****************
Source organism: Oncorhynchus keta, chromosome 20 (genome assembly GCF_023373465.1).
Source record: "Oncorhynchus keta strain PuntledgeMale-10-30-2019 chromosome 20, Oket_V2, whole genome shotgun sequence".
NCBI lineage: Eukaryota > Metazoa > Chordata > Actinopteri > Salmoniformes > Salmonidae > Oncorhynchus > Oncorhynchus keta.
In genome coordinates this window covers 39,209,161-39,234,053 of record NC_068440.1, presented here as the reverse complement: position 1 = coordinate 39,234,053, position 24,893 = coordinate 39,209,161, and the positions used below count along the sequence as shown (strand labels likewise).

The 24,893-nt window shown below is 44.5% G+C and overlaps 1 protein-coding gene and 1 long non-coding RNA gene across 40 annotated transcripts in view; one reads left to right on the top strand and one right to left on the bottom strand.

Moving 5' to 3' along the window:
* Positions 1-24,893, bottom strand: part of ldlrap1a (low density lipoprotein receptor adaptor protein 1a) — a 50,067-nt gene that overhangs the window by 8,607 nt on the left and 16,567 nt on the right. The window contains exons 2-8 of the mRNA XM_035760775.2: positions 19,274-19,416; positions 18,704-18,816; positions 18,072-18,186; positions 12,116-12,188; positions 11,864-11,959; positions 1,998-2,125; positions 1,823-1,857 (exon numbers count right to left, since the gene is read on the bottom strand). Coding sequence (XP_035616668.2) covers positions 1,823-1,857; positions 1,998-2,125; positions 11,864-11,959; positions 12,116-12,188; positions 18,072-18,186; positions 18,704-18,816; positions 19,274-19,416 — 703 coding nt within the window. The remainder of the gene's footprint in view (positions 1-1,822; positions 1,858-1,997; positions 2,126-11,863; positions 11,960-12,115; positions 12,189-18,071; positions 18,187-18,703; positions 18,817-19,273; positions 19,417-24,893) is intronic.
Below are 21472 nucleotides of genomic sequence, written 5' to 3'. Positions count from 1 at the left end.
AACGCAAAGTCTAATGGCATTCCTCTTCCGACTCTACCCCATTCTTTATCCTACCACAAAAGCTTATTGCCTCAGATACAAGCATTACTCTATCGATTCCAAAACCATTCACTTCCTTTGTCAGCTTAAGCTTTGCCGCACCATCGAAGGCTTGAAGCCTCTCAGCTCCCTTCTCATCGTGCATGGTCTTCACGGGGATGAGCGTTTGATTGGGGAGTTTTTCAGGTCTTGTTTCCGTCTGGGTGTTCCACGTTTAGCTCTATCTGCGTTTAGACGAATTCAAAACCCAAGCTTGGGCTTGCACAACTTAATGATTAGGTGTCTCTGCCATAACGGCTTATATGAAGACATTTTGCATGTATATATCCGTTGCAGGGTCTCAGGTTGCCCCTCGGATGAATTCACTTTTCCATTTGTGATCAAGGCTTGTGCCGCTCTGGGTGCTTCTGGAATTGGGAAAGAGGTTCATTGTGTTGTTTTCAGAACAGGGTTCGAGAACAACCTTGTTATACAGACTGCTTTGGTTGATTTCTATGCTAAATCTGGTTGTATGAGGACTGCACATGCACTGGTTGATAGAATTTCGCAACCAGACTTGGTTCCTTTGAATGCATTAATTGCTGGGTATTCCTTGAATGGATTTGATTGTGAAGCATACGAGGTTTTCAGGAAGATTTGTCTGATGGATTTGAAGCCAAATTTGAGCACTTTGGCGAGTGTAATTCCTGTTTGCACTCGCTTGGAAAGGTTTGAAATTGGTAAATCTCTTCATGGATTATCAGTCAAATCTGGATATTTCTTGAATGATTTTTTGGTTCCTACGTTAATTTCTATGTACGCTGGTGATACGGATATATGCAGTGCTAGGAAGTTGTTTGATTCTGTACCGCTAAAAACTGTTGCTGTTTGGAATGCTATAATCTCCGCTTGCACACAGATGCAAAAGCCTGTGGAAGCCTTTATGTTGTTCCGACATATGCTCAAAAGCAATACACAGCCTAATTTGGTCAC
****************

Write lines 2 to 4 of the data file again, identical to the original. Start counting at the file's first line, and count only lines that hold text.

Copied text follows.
Source record: "Oncorhynchus keta strain PuntledgeMale-10-30-2019 chromosome 20, Oket_V2, whole genome shotgun sequence".
NCBI lineage: Eukaryota > Metazoa > Chordata > Actinopteri > Salmoniformes > Salmonidae > Oncorhynchus > Oncorhynchus keta.
In genome coordinates this window covers 39,209,161-39,234,053 of record NC_068440.1, presented here as the reverse complement: position 1 = coordinate 39,234,053, position 24,893 = coordinate 39,209,161, and the positions used below count along the sequence as shown (strand labels likewise).